Liberal report links immigration groups to white nationalism

Hate groups, nazi, white supremacists, nationalists
Getty Images

A progressive outside organization is slamming three immigration groups that are frequently cited by conservative lawmakers, suggesting they have ties to white nationalism.  

The People for the American Way (PFAW) released a report Monday that accuses the Center for Immigration Studies (CIS), the Federation for American Immigration Reform (FAIR) and NumbersUSA of trying to "poison the well" on immigration legislation and spreading extremist ideology.

"Despite the fact that these groups peddle misinformation and pander to the xenophobic fringe to further their anti-immigration goals, they continue to wield influence in the media, in Congress, and on the campaign trail," PFAW Senior Fellow Peter Montgomery said in a statement.

The group says in its report that the organizations have "ties to the dark underbelly of the anti-immigration movement, which smears immigrants using racial terms" pointing to quotes and financial contributions dating back to the 1980s.

The report quickly notes controversial comments on immigration from GOP presidential frontrunner Donald TrumpDonald TrumpTrump will cut ribbon on DC hotel Wednesday Obama reads round two of ‘mean tweets’ on Kimmel Mexican president says he rushed into meeting with Trump MORE, who has been under pressure to disavow the support of former Ku Klux Klan grand wizard David Duke.

Officials from the three groups — who say they are pro-immigrant but advocated for reduced immigration — denounced the report, suggesting that left-leaning groups had been making similar accusations for years. 

"It's complete nonsense but they've pitching that for years," Mark Krikorian, the executive director for the Center for Immigration Studies told The Hill. "We're just completely opposed to any kind of ethnic and racial criteria for immigration. We just want less of it."

Dan Stein, the president for FAIR, added, separately, that any suggestion that the organization was trying to use immigration "to shape the ethnic basis of our society is full of crap" and amounted to "name calling."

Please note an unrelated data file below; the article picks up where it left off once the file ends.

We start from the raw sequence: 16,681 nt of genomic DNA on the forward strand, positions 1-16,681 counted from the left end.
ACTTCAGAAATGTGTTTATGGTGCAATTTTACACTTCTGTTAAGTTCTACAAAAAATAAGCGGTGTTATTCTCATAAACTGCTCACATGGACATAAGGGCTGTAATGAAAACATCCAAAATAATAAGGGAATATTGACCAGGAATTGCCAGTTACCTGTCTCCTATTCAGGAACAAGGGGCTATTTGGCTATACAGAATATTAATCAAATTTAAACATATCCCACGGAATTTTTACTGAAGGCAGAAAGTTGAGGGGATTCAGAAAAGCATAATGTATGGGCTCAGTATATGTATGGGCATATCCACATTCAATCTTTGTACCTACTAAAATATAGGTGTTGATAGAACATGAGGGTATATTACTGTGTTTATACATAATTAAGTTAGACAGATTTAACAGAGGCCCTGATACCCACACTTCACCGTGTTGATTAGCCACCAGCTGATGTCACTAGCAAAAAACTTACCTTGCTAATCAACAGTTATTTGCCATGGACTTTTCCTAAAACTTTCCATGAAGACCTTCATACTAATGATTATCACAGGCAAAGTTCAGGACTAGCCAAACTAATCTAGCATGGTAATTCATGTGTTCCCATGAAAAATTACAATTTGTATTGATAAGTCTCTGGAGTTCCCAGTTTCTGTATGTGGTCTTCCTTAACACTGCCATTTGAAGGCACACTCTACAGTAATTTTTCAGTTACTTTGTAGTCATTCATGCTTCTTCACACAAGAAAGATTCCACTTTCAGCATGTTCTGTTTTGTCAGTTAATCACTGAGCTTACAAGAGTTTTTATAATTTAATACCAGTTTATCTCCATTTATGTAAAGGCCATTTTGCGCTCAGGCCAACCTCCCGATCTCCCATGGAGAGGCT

The three groups also suggested that the outside groups accuse them of having ties to racism because left-leaning groups are "losing" the immigration debate.

"This stuff became a huge deal after they lost the amnesty fight of '07," Roy Beck, the executive director of NumbersUSA told The Hill, adding that the group has "no organic connection with anybody, anything that deals with white nationalism." 

A Pew Center study released last year found that 49 percent of Americans wanted immigration levels to decrease, compared to 15 percent who wanted them increased and 34 percent who believe they should be kept at current levels. 

But a separate Gallup poll released in July found that 34 percent of Americans wanted immigration levels to decrease, compared to 40 percent who wanted them to stay at current levels and 25 percent who wanted to see them increased. 

The PFAW report — entitled "The Anti-Immigration Lobby: The White Nationalist Roots of the Organizations Fight Immigration" — explores the ties that the three groups have to John Tanton, a now-retired doctor. PFAW calls Tanton a "white nationalist" who help build the "anti-immigration movement as we know it today."

It's not the first time the organizations, which are frequently cited by conservative members of Congress, have been connected to Tanton or accused of having ties to racism. 

The Southern Poverty Law Center has repeatedly written on three organizations and classifies FAIR as a "hate group." In a 2002 article that mentions the organizations, the center said the "anti-immigration movement... is increasingly in bed with racist hate groups."

Tanton rebutted the article in 2003, adding that while he helped start NumbersUSA he is not a member of the board and that he helped get funding in 1985 for the Center for Immigration Studies but "played no role in the Center's growth or development." 

The People for the American Way was founded by Norman Lear, the creator and producer of TV hits such as “All in the Family” and “Sanford and Son.”